Farmers continually face crises alone; many die from suicide

May 16, 2020 — by Shama Gupta

Since 2018, farmer suicide rates in the United States have risen as high as they were during the economic downturn dubbed the “1980’s farm crisis” that started with a lack of public help networks such as financial assistance and a drop in crop prices. Today, in addition to the fallen crop prices, farmers face the negative effects of climate change. 

In 2019 alone, weather fluctuations prevented farmers from planting on 20 million acres of land. Additionally, since 2012, key commodity prices have fallen by around 50 percent. These setbacks affect farmers disproportionately. While these factors do affect large-scale agra-business farms in the US, it’s the generational family farms that have the most trouble and that are growing increasingly rare.   

With family farms facing unprecedented challenges, it’d be expected that the federal government would implement legislation to help farmers’ mental health and bolster their financial situation. But with both of these lacking, the isolated farmers are left unhappy, and the agriculture industry is falling apart. 

Although the government tried to help with the Farm and Ranch Stress Assistance Network Act in 2008, the programs didn’t receive funding until almost a decade later. While it’s blatantly clear there is a problem tearing lives apart in the agricultural industry, the federal government has been slow to act and has put aside far too little money to actually make a difference.

Now, the median income in a farm household in 2020 is projected by the U.S. Department of Agriculture to be negative $1,840. Working second and third jobs is not uncommon among farmers, but quitting is simply not an option. 

Because the land is usually handed down generation after generation, there is pressure to uphold familial tradition. In a family of farmers, agriculture is written into their legacy, finances, and even their housing and schooling. 

Unable to find ways to achieve financial security, farmers are now 3.5 times more likely to take their own life than the general population — while problems are intensifying, there are no results from the government showing any source of relief. And the longer they go without offering help, the more the farmer’s hurt will affect the country. 

If the government can’t jump to help farmers because they are suffering, they should at least help because there will be disastrous consequences across the nation. 

One South Dakota farmer, for example, provides a glimpse of the devastation brought about by the deep-rooted problems they face. Chris Dykshorn and his family were $300,000 in debt and had no options to work their way out of it due to multiple uncontrollable factors. 

Fighting for his three young children and wife, he grew his corn on the few fields that weren't flooded after the Midwest’s record-breaking precipitation last winter. He transported them as much as he could using whatever roads and railways that were open.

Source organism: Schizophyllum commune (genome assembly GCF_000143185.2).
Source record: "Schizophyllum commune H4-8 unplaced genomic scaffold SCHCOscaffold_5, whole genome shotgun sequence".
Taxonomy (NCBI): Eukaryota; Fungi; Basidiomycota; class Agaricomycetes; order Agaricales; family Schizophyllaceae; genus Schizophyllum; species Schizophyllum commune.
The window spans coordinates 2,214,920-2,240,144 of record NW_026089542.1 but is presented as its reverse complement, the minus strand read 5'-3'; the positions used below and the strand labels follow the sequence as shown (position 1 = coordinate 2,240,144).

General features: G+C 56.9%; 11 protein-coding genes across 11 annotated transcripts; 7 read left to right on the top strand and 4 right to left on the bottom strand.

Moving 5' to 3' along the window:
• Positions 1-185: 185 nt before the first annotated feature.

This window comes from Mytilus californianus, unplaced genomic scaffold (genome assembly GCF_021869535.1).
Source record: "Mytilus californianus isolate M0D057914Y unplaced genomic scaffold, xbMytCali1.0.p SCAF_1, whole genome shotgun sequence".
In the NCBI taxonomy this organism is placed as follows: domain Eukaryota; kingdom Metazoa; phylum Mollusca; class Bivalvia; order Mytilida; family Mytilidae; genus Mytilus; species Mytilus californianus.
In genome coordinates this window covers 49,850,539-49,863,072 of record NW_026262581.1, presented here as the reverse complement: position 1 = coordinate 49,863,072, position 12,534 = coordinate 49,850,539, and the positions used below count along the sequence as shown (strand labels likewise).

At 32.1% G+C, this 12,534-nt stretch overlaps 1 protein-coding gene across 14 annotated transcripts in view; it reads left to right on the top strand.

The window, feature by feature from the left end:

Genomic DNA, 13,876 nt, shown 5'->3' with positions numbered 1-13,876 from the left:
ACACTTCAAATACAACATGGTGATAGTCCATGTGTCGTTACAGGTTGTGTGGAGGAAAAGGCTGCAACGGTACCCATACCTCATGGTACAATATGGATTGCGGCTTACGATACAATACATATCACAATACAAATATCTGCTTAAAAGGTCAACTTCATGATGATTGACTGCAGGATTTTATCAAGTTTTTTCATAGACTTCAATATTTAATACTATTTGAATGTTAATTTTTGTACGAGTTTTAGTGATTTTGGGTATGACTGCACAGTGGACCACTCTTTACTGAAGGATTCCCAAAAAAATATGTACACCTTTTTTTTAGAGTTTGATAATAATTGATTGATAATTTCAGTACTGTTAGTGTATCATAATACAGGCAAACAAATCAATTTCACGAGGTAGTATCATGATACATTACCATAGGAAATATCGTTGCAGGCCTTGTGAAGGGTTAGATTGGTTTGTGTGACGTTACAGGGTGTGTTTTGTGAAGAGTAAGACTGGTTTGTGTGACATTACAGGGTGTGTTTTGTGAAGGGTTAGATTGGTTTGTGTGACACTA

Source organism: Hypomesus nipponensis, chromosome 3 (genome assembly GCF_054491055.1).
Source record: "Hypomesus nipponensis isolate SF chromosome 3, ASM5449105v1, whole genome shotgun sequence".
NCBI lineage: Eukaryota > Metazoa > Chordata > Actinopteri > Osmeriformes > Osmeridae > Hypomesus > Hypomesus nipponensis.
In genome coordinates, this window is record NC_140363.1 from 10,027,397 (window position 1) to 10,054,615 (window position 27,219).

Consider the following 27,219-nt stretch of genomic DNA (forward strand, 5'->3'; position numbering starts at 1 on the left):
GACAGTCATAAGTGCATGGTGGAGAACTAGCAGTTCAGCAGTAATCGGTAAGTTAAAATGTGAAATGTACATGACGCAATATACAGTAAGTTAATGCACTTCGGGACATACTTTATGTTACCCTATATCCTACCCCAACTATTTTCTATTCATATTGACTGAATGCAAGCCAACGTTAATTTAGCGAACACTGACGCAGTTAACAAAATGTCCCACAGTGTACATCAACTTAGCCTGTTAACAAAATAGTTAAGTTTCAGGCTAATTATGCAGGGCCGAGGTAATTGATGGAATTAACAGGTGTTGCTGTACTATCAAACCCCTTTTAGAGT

Due to President Trump’s trade war with China, however, the prices of the crop Dykshorn had were drastically driven down. China refused to buy crops from any American farmers, leaving Dykshorn and hundreds of farmers with significantly less money in crop sales, and unable to pay off loans or debt.

These issues were not addressed by the government, and their seriousness is only increasing in light of recent shutdowns due to the COVID-19 pandemic. Farms in Florida, for example, are  producing acres of fruits and vegetables that are being plowed over or left to rot because they aren’t able to sell to restaurants, schools and theme parks nationwide. Similarly, pounds of milk produced in states like Vermont and Wisconsin are being dumped, and vegetables from California face the same catastrophic effects. 

In any crisis, the farming industry gets hit especially hard, and farmers do not receive adequate help in these situations. Their lack of control in these times leads to helplessness, anxiety and depression; the suicide rate will only increase if real action isn’t taken soon. 

But, geographically and emotionally, these farmers are difficult to reach. If we want to help the people behind the invaluable agricultural industry, we have to start with the basics and work our way up. There has to be a National Suicide Hotline specific to farmers like there is for veterans, and there has to be more required education for both farmers and their families on signs of declining mental health. 

But more than anything, there needs to be substantial change in the way any helplines are marketed. For Midwest farmers, the stigma of calling a crisis line often affects their choosing to call. While destigmatizing the idea that it’s weak to call about mental health is important, waiting for this mindset that is ingrained in these farmers to change is simply unreasonable. 

To accommodate, mental health lines can be changed to lines that offer advice and help in regards to stress. Along with this, programs that offer tactical, financial and logistical advice when farmers lose clients or get flooded out should be both available and easily accessible. These programs can also include therapists or psychologists with specific backgrounds that allow them to understand the struggles that farmers face, considering how narrow they are.   

There may be countless factors that are inflexible when it comes to the hardships that farmers face and that lead to their high suicide rate. But for a problem so nuanced and in need of legislation that will realistically take too long to implement, these programs are our best chance at curbing suicide rates.

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